Musk: 100 Launches Per Falcon 9 Block 5 Booster is Possible

The first Falcon 9 Block 5 booster heads for the launch pad at NASA’s Kennedy Space Center. (Credit: SpaceX)

Elon Musk had a teleconference today concerning the Falcon 9 Block 5 launch vehicle prior to the planned first flight of the upgraded booster. The launch, which would have orbited the Bangabandhu 1 communications satellite for Bangladesh, was scrubbed for an undisclosed technical reason. SpaceX plans to try again on Friday at 4:14 p.m. EDT.

Below are notes from Musk’s teleconference about the upgraded booster and SpaceX’s future plans.

Falcon 9 Block 5 Operational Plans

  • Falcon 9 Block 5 is last major revision of booster – some additional minor changes likely
  • Should really be called Falcon 9 Block 6
  • Aiming for aircraft-style operations with no unnecessary actions between flights
  • New booster will be capable of 100 flights with service every 10 flights
  • Will not refly the first stage on the Bangabandhu 1 launch for many months
  • Need to disassemble the stage to confirm design assumptions
  • Expect third or fourth Block 5 reflight in 2018, 10th reflight next year
  • 30-50 Block 5’s will be available in rotation for launches
  • Falcon 9 Block 5s could see 300 or more flights before retired for Big Falcon Rocket (BFR)
  • Wants to launch same booster within 24 hours in 2019
  • Charging $60 million for new Falcon 9 boosters, $50 million for flight-proven rockets
  • Limits to how low SpaceX can go on Falcon 9 costs – need revenues to cover cost of developing BFR and Starlink satellite Internet constellation
  • Falcon 9 cost breakdown: booster, 60%; second stage, 20%; fairing, 10 percent; launch, 10 percent.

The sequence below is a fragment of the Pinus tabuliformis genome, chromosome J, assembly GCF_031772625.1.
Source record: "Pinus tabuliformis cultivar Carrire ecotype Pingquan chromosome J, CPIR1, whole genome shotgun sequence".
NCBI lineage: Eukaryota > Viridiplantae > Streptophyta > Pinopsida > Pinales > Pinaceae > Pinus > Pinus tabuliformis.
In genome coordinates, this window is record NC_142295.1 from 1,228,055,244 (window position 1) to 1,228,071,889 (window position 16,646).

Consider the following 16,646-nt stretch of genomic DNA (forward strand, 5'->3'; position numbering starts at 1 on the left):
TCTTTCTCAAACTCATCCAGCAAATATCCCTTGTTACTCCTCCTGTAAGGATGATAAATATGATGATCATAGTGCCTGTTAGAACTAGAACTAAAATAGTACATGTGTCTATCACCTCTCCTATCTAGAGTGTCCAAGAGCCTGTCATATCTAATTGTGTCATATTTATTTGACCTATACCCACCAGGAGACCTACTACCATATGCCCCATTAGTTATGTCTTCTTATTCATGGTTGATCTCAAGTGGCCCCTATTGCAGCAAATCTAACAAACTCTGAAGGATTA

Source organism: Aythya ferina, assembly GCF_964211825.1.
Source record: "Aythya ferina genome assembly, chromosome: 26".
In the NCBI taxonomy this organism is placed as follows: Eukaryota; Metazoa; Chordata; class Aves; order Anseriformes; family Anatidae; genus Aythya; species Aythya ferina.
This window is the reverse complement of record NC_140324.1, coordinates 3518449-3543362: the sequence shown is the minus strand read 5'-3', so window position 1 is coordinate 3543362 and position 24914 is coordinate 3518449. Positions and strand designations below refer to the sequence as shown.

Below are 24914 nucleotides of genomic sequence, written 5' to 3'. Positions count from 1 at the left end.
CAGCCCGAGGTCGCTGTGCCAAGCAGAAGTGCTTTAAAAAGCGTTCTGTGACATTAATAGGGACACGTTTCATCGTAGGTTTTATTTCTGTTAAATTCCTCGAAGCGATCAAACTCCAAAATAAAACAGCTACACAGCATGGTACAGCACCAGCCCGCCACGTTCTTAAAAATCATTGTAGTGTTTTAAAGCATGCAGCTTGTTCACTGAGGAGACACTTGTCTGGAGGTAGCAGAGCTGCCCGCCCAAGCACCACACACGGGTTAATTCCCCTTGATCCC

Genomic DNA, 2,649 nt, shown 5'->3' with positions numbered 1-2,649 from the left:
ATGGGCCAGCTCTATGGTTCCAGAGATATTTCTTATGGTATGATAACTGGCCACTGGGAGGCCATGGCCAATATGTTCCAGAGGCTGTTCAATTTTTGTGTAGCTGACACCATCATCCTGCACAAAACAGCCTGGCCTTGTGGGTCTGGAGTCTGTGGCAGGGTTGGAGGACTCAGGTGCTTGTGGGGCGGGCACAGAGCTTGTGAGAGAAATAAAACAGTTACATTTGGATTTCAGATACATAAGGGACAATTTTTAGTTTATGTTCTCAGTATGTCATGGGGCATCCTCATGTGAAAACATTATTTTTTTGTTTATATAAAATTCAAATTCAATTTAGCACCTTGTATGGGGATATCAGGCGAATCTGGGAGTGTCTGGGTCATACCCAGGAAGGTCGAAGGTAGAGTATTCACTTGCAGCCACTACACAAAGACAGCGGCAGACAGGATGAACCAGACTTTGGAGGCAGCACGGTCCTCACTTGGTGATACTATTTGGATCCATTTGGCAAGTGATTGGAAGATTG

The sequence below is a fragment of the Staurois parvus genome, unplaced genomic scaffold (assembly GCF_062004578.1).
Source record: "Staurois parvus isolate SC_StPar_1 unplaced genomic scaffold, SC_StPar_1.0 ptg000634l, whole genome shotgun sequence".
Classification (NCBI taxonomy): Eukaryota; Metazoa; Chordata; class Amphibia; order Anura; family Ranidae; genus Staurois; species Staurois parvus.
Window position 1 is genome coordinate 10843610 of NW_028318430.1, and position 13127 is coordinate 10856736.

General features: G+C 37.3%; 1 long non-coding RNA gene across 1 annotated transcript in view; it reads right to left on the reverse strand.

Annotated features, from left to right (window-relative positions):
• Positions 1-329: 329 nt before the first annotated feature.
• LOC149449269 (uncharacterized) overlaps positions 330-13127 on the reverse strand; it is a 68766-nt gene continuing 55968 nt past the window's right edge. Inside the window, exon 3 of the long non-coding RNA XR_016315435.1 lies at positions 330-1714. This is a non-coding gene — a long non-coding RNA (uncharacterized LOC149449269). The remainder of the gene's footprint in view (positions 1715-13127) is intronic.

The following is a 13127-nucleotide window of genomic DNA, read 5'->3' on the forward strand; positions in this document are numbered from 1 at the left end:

• Propellant ranges from $300,000 to $400,000 depending upon how one calculates it
  • Company has been monitoring reentry data for second stage
  • Believes second stage can be recovered and reused
  • There are cost and mission considerations – don’t want to introduce risks into the launch ascent phase

Falcon 9 Block 5 Improvements

  • Merlin 1D engines 8 percent more powerful
  • Could possibly squeeze more power out of them
  • New thermal protection material designed by SpaceX that does not require paint
  • Titanium grid fins now standard – can withstand 2,000 F without maintenance between flights
  • Strengthened octoweb that holds nine first-stage engines
  • Improved payload fairing 2.0 will fly on the  Bangabandhu 1 launch but there will be no attempt at recovery because boat is in California
  • Stage 2 on this launch has a Block 5 engine but will operate like Block 4 engine during this flight

Human-rating Requirements for Dragon 2

  • Rocket is same configuration that will be used to fly NASA crews to ISS
  • Booster designed to meet all NASA human-rating requirements
  • Falcon 9 Block 5 has to be over designed by 40 percent to meet human-rating requirements
  • Booster has a lot of redundancy
  • Many thousands of requirements for human rating
  • Designed to be the most reliable rocket ever built
  • “load and go” concerns – where crew is placed aboard and then rocket is fueld – are overblown
  • can load propellant first and then put crew aboard, but don’t believe it will be necessary